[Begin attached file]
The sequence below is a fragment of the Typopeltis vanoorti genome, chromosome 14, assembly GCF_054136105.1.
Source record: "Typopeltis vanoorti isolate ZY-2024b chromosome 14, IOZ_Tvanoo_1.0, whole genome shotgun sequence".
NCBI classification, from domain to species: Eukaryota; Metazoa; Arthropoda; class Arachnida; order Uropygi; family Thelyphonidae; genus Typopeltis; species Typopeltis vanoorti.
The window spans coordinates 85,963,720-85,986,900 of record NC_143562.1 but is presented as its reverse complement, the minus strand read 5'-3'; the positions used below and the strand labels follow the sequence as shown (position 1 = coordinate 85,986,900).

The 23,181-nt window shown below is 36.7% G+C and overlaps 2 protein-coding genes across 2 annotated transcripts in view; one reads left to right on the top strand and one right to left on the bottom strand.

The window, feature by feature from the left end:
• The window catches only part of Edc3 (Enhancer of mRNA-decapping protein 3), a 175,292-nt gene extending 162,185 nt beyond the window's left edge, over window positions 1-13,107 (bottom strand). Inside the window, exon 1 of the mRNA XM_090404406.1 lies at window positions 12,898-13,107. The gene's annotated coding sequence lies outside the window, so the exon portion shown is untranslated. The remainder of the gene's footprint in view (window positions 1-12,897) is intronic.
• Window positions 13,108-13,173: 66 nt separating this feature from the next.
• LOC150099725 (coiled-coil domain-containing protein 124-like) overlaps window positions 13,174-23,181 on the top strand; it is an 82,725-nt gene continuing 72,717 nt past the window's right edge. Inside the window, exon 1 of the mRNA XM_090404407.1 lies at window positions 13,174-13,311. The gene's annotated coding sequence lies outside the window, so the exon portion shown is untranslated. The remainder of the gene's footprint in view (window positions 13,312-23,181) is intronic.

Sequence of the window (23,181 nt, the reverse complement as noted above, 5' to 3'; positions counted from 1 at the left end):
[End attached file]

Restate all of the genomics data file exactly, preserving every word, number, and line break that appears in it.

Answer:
The sequence below is a fragment of the Typopeltis vanoorti genome, chromosome 14, assembly GCF_054136105.1.
Source record: "Typopeltis vanoorti isolate ZY-2024b chromosome 14, IOZ_Tvanoo_1.0, whole genome shotgun sequence".
NCBI classification, from domain to species: Eukaryota; Metazoa; Arthropoda; class Arachnida; order Uropygi; family Thelyphonidae; genus Typopeltis; species Typopeltis vanoorti.
The window spans coordinates 85,963,720-85,986,900 of record NC_143562.1 but is presented as its reverse complement, the minus strand read 5'-3'; the positions used below and the strand labels follow the sequence as shown (position 1 = coordinate 85,986,900).

The 23,181-nt window shown below is 36.7% G+C and overlaps 2 protein-coding genes across 2 annotated transcripts in view; one reads left to right on the top strand and one right to left on the bottom strand.

The window, feature by feature from the left end:
• The window catches only part of Edc3 (Enhancer of mRNA-decapping protein 3), a 175,292-nt gene extending 162,185 nt beyond the window's left edge, over window positions 1-13,107 (bottom strand). Inside the window, exon 1 of the mRNA XM_090404406.1 lies at window positions 12,898-13,107. The gene's annotated coding sequence lies outside the window, so the exon portion shown is untranslated. The remainder of the gene's footprint in view (window positions 1-12,897) is intronic.
• Window positions 13,108-13,173: 66 nt separating this feature from the next.
• LOC150099725 (coiled-coil domain-containing protein 124-like) overlaps window positions 13,174-23,181 on the top strand; it is an 82,725-nt gene continuing 72,717 nt past the window's right edge. Inside the window, exon 1 of the mRNA XM_090404407.1 lies at window positions 13,174-13,311. The gene's annotated coding sequence lies outside the window, so the exon portion shown is untranslated. The remainder of the gene's footprint in view (window positions 13,312-23,181) is intronic.

Sequence of the window (23,181 nt, the reverse complement as noted above, 5' to 3'; positions counted from 1 at the left end):